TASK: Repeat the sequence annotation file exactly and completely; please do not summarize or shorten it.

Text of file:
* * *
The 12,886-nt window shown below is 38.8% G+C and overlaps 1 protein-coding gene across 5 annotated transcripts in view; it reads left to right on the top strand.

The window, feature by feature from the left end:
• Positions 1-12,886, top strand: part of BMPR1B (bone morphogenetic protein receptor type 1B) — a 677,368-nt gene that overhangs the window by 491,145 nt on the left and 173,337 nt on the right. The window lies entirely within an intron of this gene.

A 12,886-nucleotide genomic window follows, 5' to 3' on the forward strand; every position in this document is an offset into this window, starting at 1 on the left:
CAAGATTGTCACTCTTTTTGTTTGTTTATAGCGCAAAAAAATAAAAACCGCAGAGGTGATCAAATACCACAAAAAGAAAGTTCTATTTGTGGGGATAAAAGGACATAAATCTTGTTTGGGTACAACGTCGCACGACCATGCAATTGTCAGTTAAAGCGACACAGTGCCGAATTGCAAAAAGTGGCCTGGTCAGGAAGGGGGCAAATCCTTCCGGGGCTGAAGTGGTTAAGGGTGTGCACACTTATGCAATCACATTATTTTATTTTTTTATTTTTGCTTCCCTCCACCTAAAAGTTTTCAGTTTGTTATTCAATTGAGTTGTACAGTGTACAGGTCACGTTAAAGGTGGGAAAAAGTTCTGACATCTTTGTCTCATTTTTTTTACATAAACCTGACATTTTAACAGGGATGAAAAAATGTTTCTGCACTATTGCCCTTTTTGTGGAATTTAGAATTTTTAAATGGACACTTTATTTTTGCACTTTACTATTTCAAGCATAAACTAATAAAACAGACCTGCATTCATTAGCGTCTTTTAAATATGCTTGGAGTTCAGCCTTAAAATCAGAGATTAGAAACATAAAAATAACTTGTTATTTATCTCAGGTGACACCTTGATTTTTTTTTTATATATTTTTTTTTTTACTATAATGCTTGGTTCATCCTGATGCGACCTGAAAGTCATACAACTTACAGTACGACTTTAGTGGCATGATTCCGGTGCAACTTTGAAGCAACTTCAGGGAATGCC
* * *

The 12,886-nt window shown below is 38.8% G+C and overlaps 1 protein-coding gene across 5 annotated transcripts in view; it reads left to right on the top strand.

The window, feature by feature from the left end:
• Positions 1-12,886, top strand: part of BMPR1B (bone morphogenetic protein receptor type 1B) — a 677,368-nt gene that overhangs the window by 491,145 nt on the left and 173,337 nt on the right. The window lies entirely within an intron of this gene.

A 12,886-nucleotide genomic window follows, 5' to 3' on the forward strand; every position in this document is an offset into this window, starting at 1 on the left:
CAAGATTGTCACTCTTTTTGTTTGTTTATAGCGCAAAAAAATAAAAACCGCAGAGGTGATCAAATACCACAAAAAGAAAGTTCTATTTGTGGGGATAAAAGGACATAAATCTTGTTTGGGTACAACGTCGCACGACCATGCAATTGTCAGTTAAAGCGACACAGTGCCGAATTGCAAAAAGTGGCCTGGTCAGGAAGGGGGCAAATCCTTCCGGGGCTGAAGTGGTTAAGGGTGTGCACACTTATGCAATCACATTATTTTATTTTTTTATTTTTGCTTCCCTCCACCTAAAAGTTTTCAGTTTGTTATTCAATTGAGTTGTACAGTGTACAGGTCACGTTAAAGGTGGGAAAAAGTTCTGACATCTTTGTCTCATTTTTTTTACATAAACCTGACATTTTAACAGGGATGAAAAAATGTTTCTGCACTATTGCCCTTTTTGTGGAATTTAGAATTTTTAAATGGACACTTTATTTTTGCACTTTACTATTTCAAGCATAAACTAATAAAACAGACCTGCATTCATTAGCGTCTTTTAAATATGCTTGGAGTTCAGCCTTAAAATCAGAGATTAGAAACATAAAAATAACTTGTTATTTATCTCAGGTGACACCTTGATTTTTTTTTTATATATTTTTTTTTTTACTATAATGCTTGGTTCATCCTGATGCGACCTGAAAGTCATACAACTTACAGTACGACTTTAGTGGCATGATTCCGGTGCAACTTTGAAGCAACTTCAGGGAATGCC